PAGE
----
But, I really do not mind if it doesn’t take a full-size full-face helmet. I am content that it successfully handled the unforeseen. Allow me to explain. It has happened more than once that my mother has called me to pick up a few things on the way home, and I couldn’t comply because my backpack was full. Here, scooters win, and the NTorq wasn’t an exception. Guess what, that day I wasn’t even carrying my backpack, and I could still get all that mom ordered. See, the NTorq strengthens familial bonds too. You would also appreciate that TVS have been considerate enough to provide an LED light in the underseat compartment, and a 12V USB socket as well.
Coming to the legroom, while the footboard might not “appear” that spacious, my 5’9″ younger brother had no complaints whatsoever. He also confirmed that the handlebar at full lock did not touch his knee, or any part of his body. At a shade over five feet, my observations were no different. I reckon that riders as short as 4’10”, and those as tall as 6’0″, and everyone in between, would be comfortable on this scooter.
The low seat height of 770 mm is a boon for short riders, but without making taller riders feel awkward or uncomfortable. In fact, my sibling also corroborated that the NTorq’s seat is supremely comfortable. I mean, the last time I found a saddle to be this comfortable on a two-wheeler was when I was on the Suzuki V-Strom 650. I think this is another factor why scooters sell so much. Motorcycles, especially at a similar price, do not come with as comfortable saddles. The Radeon does come close, however, and it’s almost ten thousand rupees cheaper…
My 5’4″ pillion also had all the nice things to say about the seat comfort. She said that not only is seat height conducive to swing a leg over easily, once mounted it is quite comfortable and you don’t have to play footsie to find the pegs. She said that they are placed perfectly ensuring no stretch in the calves or around the ankles. Perfect! She also said that though it looks like the saddle slopes forward, its texture doesn’t allow involuntary sliding, which keeps the pillion secured in her place rather than letting her slide and touch the rider from behind sending him mixed signals. Good for her, bad for him. But I guess it’s good for both in the long run.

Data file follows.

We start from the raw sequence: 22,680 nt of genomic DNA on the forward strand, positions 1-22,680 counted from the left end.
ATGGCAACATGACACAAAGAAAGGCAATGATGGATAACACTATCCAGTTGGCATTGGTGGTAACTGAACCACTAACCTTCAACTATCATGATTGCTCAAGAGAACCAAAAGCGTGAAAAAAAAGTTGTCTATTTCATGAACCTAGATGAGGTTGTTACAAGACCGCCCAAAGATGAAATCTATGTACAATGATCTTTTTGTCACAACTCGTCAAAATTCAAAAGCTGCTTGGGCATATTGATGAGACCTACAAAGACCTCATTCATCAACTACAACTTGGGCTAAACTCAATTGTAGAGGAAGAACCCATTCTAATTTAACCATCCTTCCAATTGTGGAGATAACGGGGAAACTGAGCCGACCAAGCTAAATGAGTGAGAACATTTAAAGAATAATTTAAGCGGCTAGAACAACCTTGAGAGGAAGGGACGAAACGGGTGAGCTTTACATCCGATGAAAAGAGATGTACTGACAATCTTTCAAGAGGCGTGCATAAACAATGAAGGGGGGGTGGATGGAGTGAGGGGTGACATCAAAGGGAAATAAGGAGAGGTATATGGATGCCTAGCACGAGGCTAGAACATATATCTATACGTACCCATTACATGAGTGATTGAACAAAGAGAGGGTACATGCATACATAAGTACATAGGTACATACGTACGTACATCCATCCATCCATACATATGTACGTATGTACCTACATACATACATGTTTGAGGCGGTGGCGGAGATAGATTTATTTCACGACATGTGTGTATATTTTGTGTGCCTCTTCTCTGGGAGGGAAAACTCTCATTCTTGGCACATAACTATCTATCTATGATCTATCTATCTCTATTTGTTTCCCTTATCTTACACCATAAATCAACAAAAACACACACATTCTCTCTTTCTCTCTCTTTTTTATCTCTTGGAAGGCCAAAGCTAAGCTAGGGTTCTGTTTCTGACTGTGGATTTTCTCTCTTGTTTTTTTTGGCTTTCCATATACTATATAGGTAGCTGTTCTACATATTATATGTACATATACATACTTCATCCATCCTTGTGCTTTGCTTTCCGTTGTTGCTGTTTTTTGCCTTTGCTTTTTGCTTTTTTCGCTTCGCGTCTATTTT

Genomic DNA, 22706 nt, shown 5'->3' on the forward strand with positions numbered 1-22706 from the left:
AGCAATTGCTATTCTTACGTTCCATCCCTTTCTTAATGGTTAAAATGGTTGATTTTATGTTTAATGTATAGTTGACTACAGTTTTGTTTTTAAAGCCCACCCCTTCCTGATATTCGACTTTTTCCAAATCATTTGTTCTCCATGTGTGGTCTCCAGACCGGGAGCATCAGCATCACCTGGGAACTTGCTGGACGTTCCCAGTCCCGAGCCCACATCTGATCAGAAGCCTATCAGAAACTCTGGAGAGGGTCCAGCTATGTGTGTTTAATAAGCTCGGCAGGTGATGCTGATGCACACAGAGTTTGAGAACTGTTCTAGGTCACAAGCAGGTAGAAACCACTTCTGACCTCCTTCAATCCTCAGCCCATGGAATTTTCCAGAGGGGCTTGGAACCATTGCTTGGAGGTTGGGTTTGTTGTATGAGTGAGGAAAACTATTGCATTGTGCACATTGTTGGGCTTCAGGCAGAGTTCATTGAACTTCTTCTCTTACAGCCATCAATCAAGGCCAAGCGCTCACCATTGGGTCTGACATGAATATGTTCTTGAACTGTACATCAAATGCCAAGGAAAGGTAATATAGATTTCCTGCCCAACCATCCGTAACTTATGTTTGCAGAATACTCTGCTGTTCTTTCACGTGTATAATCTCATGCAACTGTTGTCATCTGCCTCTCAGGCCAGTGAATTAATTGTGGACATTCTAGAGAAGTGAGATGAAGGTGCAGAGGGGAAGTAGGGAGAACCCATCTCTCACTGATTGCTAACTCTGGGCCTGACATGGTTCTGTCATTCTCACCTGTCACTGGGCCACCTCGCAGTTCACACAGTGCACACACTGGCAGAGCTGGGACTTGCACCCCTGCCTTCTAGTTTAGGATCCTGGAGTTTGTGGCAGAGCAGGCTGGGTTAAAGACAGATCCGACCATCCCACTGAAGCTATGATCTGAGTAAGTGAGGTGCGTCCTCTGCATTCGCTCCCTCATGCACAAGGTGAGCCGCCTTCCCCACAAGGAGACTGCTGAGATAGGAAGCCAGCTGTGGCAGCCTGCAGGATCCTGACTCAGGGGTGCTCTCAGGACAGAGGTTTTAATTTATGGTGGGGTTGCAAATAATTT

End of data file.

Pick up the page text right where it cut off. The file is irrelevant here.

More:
Talking about the saddle, there’s beautiful red stitching done by TVS on it, which looks elegant and lends a certain premiumness to it. In fact, the whole scoot is very well put together and neither could I find any loose ends in build quality, nor anything rattled, squeaked, or squirmed during the test. Also, if you’re wondering how I find the “looks” of the NTorq then let me tell you that it is indeed one of the finest looking scooters on sale right now. It’s sharp without being intrusive, while the curves are used in just the right amount too without making it appear pointless (all puns intended). It should get along with every member of your family.
All those nuances in design also ensure that despite being the heaviest in its segment, the NTorq doesn’t look heavy or gaudy! The icing on the cake is that it doesn’t look demure or petite either; it has enough flash and road presence to keep even the most superficial of you happy.
But the real party piece is the NTorq’s LCD screen. First of all, I absolutely love the shape of it. It’s a big rectangular unit, and someday I hope to see an even bigger, but coloured, version of it in the RR 310. Like all premium TVS motorcycles, this one is fully loaded too, and though I would request you to read all about it on the company’s website, there’s just one thing that is definitely worthy of a mention here: Bluetooth connectivity. TVS call it Smart Connect and spell it as SmartXonnect. I don’t know why though.
I know that now there are a few competitors who have come out with their own versions, but not only were TVS the first to bring this feature to the masses, their system, I hear, is still better than the ones that came later. Also, the last time I saw something similar was on the 25-lakh-rupee Ducati XDiavel S and that was not at all this darn comprehensive. Take a look at the short clip below if you do not believe me.
It’s another matter altogether that I don’t want such gizmos on my performance motorcycles anyway, but that’s a topic for some other day. In short, the phone-addict that you have become, TVS have kept that in mind and so their NTorq allows you to sync your phone to it via an app. You may then put the phone in your pocket, and the scoot’s screen will show you whether you have an incoming call/text. You may then decide whether it is important for you to stop to take that call. No, you cannot make or take a call like in a car via Bluetooth.